Hansen von Reiche is simply too big to be allowed. He’s like an oak tree come to life. If a boy could be a mountain or a government-sponsored monument, that’s him—all vast and knobby and walking around.
I think about this on various occasions, usually on days when the forecast calls for ideal sports weather and I’ve been picked last for something. Hansen is always picked first, even for the games he’s not very good at. I can only assume this is due to his size, but I don’t make a big thing about it. Anyway, I have plenty of other things to worry about. PE is like a special kind of death-march.
Hansen plays lacrosse and varsity football. He plays rugby for the city league, because the high school athletics department doesn’t offer it. He does not actually have to take PE because his extra-curricular activities earn him an exemption. But he takes it anyway, which is downright mystifying. Like there are not enough opportunities for brutality. He actually has to go looking for more excuses to run around smashing people.
On the first day of the semester, he stepped on me, which was scary and painful, but mostly it was mortifying. Like, here you go thinking that you matter, or that you take up any space at all, and then someone huge and careless comes along and makes it very clear that you don’t.
He said that he was sorry. Yeah, that’s hysterical. The look he gave me was like I barely even registered—this inconsequential insect, or a coffee table that he kind of bumped into. Ever since then, he makes this big thing of protecting me. Like if we’re playing flag football and I have to block him, he doesn’t even try to avoid me. He just puts his hands on my shoulders and guides me carefully to one side. I hate him because he is constantly picking me up and moving me around like I don’t matter.
On the last day of the sand volleyball unit, it’s raining and we have to stay inside. This is as close to a stalemate as tenth grade ever gets. I hate rain, but I hate volleyball more.
Because we are not due to start the basketball unit until next week and any deviation will wreak havoc on Ms. Whitley’s syllabus, she makes us get in pairs to talk about our dreams and aspirations. Because I am desperately hoping to be paired with Anne Marie Shraeder, who is my best and only friend, Ms. Whitley conspires to make my life miserable and pairs me with Hansen von Reiche.
We stand in the corner of the auxiliary gymnasium, staring blankly when we’re supposed to be busting out the getting-to-know-yous.
“How tall are you?” I say, which is a bad way to start a conversation. Also, I’m desperately sure that he gets asked the exact same question every single day.
He shrugs this huge rolling shrug that takes far longer than it would on a normal person. “Six-six—six-seven, maybe?”
It is staggering to me that this does not concern him. The raw size of him is shocking. Also, if it were me, there’d be no maybe. I’d have memorized my freakish measurements right down to the centimeter.
He just grins a wide, toothy grin, like he’s preparing to eat houses and people and cars. “Do you want to know how much I weigh?”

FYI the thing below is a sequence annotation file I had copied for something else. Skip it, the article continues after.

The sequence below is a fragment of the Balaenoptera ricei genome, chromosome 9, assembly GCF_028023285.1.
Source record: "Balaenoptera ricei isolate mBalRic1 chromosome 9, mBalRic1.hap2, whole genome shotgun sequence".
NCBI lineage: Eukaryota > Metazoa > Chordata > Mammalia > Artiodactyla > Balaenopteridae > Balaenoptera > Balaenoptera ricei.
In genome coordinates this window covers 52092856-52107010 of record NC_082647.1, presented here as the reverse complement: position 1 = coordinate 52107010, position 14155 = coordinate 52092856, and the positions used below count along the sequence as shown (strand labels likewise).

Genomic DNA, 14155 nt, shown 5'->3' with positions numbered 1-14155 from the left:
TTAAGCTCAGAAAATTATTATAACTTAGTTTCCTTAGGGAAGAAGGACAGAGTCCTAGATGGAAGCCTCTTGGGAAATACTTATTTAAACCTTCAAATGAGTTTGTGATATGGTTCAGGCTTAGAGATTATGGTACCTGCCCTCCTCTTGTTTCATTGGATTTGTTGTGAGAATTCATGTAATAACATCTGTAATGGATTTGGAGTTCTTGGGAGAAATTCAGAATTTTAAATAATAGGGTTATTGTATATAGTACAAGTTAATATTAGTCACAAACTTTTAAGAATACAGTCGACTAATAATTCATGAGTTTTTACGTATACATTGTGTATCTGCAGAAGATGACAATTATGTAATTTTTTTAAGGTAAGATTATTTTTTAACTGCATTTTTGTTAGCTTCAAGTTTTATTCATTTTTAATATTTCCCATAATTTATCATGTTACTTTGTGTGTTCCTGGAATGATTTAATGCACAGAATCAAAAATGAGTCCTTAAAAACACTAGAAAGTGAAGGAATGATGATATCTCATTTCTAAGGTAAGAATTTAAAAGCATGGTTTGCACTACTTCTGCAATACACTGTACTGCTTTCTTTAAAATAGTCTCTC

I do, but it seems rude to ask. Girls are weird about weight. Unless they happen to belong to a certain minority who hover under a certain magic number, they keep it secret. Just looking at Hansen, I know that his poundage will clock in at two or three times the figure that girls are generally willing to disclose.
“Two-eighty,” he says, even though I didn’t ask.
I nod and stare at his tremendous feet, mulling this over. The fact that he is allowed to exist down here with the rest of us seems patently illegal.
“Is there anything else you want to know?” he says, raising his eyebrows and giving me a bored look.
I shake my head, which I realize is coolly dismissive and also a lie, but every question that comes to mind is bordering on insulting.
Hansen doesn’t seem too bothered. “My turn then. What’s the one thing you want that you know you’re never going to have?”
For a second, I just stare at him. All around the gym, people are sitting in pairs, sharing their hopes and aspirations, and I am stuck gazing at a human obelisk with my head tipped back like a summer tourist.
“I want to take up space,” I tell him, trying to sound like I am not resenting him.
“No, you don’t,” he says. And he doesn’t say anything else.
He doesn’t say anything for so long that I begin to feel an awful pressure to fill the silence, which is completely unfair. I typically have no compulsion to make things easy on anyone. “People would notice me more.”
“They’d notice you for being big, not for organizing the food drive or testing into smart math. They’d never notice that you pretend to hate things way more than you actually do, and that you’d be good at floor hockey if you ever actually tried.”
This catalogue of me sounds strange coming from him. His jaw is hard, and I’m not even sure what I want to apologize for, just that I do.
Hansen folds his arms, leaning way, way down so he can examine me at eye-level. “They’d expect you to be good at everything that involves a ball, even when you’re not, and expect you to be stupid at the things they think are only for smart people. They wouldn’t notice you for your ideas, or for how good you are at noticing things.”
“I’m not good at that,” I say, and then realize he’s not talking about me.
“No kidding,” he says.
All around us, people are laughing, sharing gossip and common ground, and I am standing alone with Hansen von Reiche, thinking maybe I hate lots of things, but I don’t hate him.
The sad truth is, I am negligible.
The better truth is, he notices me anyway.
*This week, our common prompt comes from . The illustration is by Rolf Winkler and comes from the story MUGEL THE GIANT.